My family and I just returned from our first Caribbean cruise. During one of our family hangout times, my son Jesse made the comment, "We go to an inner city church and we're on a cruise. We're Christians and we watch South Park." He was pointing out the seeming opposite sides of our lives.

My read for the week was Hugh Halter's 'Sacrilege'. If I had any reason to feel guilty for being on a cruise instead of ministry to the poor, Hugh's book was a good way to unpack my baggage.

Jesus was considered to be sacrilegious by the religious authorities of his day. This is a book about living our lives not as disciples, but as apprentices of Jesus. Here's a definition of 'sacrilege'.

1. the misuse or desecration of anything regarded as sacred or as worthy of extreme respect to play Mozart's music on a kazoo is sacrilege
2. the act or an instance of taking anything sacred for secular use
[from Old French sacrilège, from Latin sacrilegium, from sacrilegus temple-robber, from sacra sacred things + legere to take]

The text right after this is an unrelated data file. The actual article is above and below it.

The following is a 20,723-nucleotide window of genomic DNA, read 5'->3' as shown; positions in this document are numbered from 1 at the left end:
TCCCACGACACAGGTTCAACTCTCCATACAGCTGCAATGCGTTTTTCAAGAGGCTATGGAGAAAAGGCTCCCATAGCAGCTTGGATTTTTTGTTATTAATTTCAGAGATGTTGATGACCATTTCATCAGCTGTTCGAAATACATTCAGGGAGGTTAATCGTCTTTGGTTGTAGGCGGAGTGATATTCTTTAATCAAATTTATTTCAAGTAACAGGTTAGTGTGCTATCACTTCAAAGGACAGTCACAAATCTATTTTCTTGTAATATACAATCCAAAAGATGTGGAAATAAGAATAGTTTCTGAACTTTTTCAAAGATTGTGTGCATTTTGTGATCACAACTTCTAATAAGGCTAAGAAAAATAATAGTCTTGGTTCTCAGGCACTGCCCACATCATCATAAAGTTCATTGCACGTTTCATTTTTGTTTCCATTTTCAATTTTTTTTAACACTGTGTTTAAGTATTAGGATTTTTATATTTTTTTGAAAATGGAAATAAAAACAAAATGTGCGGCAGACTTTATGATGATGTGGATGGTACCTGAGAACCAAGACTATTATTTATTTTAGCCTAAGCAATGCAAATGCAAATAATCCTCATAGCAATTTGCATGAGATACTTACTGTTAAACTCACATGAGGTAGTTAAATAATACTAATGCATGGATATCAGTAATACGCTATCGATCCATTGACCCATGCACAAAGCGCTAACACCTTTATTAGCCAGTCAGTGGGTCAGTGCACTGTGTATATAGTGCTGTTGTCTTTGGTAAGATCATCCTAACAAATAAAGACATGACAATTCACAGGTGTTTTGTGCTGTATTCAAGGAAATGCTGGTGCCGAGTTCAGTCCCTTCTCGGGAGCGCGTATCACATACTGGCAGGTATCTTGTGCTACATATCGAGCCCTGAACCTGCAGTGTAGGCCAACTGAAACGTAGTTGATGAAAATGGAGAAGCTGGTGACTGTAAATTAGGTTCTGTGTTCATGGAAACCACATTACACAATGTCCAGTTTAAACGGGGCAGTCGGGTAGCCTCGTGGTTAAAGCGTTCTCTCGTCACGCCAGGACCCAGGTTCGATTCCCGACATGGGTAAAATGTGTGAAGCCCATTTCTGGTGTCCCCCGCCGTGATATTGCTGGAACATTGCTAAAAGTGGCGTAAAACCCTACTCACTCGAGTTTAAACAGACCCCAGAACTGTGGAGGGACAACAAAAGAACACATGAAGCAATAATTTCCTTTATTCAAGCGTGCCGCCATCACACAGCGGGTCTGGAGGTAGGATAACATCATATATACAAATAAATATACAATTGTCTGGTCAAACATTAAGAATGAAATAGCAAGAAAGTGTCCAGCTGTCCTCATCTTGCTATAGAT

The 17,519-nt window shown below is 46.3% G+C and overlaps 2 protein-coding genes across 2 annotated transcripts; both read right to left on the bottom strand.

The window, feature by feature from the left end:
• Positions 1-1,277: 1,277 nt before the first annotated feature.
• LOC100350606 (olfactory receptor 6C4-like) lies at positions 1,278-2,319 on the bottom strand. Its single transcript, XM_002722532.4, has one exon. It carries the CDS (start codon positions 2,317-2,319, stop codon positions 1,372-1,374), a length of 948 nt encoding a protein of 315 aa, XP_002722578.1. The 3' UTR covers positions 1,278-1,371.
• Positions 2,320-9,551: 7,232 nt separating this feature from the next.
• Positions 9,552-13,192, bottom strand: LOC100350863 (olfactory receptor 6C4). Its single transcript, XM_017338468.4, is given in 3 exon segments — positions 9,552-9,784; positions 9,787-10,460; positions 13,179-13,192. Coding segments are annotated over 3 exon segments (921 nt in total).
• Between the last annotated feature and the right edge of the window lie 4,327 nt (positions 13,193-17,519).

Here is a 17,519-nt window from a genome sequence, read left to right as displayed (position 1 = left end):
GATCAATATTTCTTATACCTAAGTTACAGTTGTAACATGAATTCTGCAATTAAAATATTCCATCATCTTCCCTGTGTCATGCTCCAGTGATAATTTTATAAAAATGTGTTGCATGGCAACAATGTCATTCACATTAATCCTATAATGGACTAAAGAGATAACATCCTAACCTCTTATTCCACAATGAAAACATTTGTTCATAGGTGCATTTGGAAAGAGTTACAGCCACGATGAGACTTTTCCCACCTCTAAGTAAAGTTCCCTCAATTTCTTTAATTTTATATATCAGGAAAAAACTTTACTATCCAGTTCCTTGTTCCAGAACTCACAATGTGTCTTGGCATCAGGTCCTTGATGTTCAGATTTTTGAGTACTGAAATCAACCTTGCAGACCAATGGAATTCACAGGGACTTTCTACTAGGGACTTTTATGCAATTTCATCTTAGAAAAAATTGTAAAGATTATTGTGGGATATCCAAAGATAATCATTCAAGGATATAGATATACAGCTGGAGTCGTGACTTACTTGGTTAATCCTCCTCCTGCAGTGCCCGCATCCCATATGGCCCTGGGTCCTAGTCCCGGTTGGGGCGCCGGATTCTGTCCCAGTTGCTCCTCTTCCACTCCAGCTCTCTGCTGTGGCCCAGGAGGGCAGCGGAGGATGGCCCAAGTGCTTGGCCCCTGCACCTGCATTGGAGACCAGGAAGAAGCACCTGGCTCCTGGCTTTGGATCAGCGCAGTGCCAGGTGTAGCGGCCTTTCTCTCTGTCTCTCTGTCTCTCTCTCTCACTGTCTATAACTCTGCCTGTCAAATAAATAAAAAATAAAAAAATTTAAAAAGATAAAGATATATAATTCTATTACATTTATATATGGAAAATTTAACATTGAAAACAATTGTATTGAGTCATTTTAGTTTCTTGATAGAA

sacrilegist [ˌsækrɪˈliːdʒɪst] n
Collins English Dictionary – Complete and Unabridged © HarperCollins Publishers 1991, 1994, 1998, 2000, 2003

Part expositor/part story-teller, Hugh Halter brings fresh thoughts to the Beatitudes. He reminds us poignantly that Jesus was the friend of sinners. They actually liked him... alot! 

As apprentices of Jesus, we are learning a life that religion cannot give us. This is a book about God's grace in all the wrong places.

Is anything sacred? Halter says 'yes', but not always in the ways that we have called things holy. 

This book is a slaughter house for sacred cows. 


"Book has been provided courtesy of Baker Publishing Group and Graf-Martin Communications, Inc. 
Available at your favourite bookseller from Baker Books, a division of Baker Publishing Group".